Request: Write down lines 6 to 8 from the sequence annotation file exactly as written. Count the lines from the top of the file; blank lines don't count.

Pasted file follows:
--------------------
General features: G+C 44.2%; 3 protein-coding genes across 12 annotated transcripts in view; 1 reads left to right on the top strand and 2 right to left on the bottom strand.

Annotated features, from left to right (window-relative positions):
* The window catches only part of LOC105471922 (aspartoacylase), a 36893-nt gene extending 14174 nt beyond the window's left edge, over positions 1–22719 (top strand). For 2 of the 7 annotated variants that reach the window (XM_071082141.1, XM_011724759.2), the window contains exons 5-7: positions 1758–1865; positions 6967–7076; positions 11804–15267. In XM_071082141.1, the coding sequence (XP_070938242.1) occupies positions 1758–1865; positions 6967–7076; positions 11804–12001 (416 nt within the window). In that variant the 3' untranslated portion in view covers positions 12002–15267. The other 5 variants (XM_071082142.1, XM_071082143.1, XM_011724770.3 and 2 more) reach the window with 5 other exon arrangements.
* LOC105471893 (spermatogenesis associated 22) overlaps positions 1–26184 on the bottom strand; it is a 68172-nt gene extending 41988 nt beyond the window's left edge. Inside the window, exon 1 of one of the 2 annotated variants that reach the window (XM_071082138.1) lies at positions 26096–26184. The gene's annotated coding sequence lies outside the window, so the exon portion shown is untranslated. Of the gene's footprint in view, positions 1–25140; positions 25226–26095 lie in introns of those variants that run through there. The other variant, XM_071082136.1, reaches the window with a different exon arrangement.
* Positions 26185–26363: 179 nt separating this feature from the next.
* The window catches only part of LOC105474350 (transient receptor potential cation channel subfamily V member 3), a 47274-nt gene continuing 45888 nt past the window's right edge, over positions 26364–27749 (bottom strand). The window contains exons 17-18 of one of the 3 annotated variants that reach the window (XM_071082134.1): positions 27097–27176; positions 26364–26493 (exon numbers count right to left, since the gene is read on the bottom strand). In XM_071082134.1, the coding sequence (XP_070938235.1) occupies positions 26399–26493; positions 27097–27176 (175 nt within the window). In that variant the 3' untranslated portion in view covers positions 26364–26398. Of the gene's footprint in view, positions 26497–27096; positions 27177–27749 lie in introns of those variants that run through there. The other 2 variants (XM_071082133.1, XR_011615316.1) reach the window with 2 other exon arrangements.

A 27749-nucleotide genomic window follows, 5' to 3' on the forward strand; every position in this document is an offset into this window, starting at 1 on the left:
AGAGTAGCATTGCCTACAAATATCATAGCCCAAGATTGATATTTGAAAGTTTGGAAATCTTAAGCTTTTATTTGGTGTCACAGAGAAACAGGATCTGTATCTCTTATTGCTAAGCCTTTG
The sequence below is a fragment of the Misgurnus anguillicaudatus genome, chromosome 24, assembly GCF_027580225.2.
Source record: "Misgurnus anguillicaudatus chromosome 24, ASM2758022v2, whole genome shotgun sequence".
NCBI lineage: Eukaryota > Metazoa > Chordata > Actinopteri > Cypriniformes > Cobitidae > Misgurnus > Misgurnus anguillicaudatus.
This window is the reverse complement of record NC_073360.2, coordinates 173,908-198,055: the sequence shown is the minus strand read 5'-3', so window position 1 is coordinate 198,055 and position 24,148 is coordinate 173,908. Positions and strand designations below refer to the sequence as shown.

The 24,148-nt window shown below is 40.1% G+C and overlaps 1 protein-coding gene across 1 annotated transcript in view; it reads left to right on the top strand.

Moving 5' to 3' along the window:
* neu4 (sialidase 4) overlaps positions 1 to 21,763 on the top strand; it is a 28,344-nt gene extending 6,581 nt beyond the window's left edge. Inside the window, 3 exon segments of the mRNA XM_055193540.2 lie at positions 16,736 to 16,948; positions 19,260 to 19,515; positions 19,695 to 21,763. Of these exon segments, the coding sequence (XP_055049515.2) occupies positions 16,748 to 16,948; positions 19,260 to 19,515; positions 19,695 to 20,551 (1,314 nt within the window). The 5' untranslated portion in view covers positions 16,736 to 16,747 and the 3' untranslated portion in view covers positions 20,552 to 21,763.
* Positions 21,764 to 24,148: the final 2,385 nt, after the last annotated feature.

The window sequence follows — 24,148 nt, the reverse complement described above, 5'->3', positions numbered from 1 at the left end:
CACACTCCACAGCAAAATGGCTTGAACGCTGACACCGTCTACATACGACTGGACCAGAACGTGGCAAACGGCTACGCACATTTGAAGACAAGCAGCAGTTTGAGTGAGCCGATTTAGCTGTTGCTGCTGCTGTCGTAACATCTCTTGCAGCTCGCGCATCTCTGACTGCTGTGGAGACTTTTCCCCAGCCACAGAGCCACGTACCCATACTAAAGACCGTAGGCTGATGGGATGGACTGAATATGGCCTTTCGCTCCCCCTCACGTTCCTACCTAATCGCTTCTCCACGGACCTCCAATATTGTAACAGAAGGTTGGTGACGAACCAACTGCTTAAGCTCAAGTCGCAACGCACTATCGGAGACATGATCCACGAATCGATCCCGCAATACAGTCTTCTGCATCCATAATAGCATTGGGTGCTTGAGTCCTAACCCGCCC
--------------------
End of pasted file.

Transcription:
* The window catches only part of LOC105474350 (transient receptor potential cation channel subfamily V member 3), a 47274-nt gene continuing 45888 nt past the window's right edge, over positions 26364–27749 (bottom strand). The window contains exons 17-18 of one of the 3 annotated variants that reach the window (XM_071082134.1): positions 27097–27176; positions 26364–26493 (exon numbers count right to left, since the gene is read on the bottom strand). In XM_071082134.1, the coding sequence (XP_070938235.1) occupies positions 26399–26493; positions 27097–27176 (175 nt within the window). In that variant the 3' untranslated portion in view covers positions 26364–26398. Of the gene's footprint in view, positions 26497–27096; positions 27177–27749 lie in introns of those variants that run through there. The other 2 variants (XM_071082133.1, XR_011615316.1) reach the window with 2 other exon arrangements.

A 27749-nucleotide genomic window follows, 5' to 3' on the forward strand; every position in this document is an offset into this window, starting at 1 on the left:
AGAGTAGCATTGCCTACAAATATCATAGCCCAAGATTGATATTTGAAAGTTTGGAAATCTTAAGCTTTTATTTGGTGTCACAGAGAAACAGGATCTGTATCTCTTATTGCTAAGCCTTTG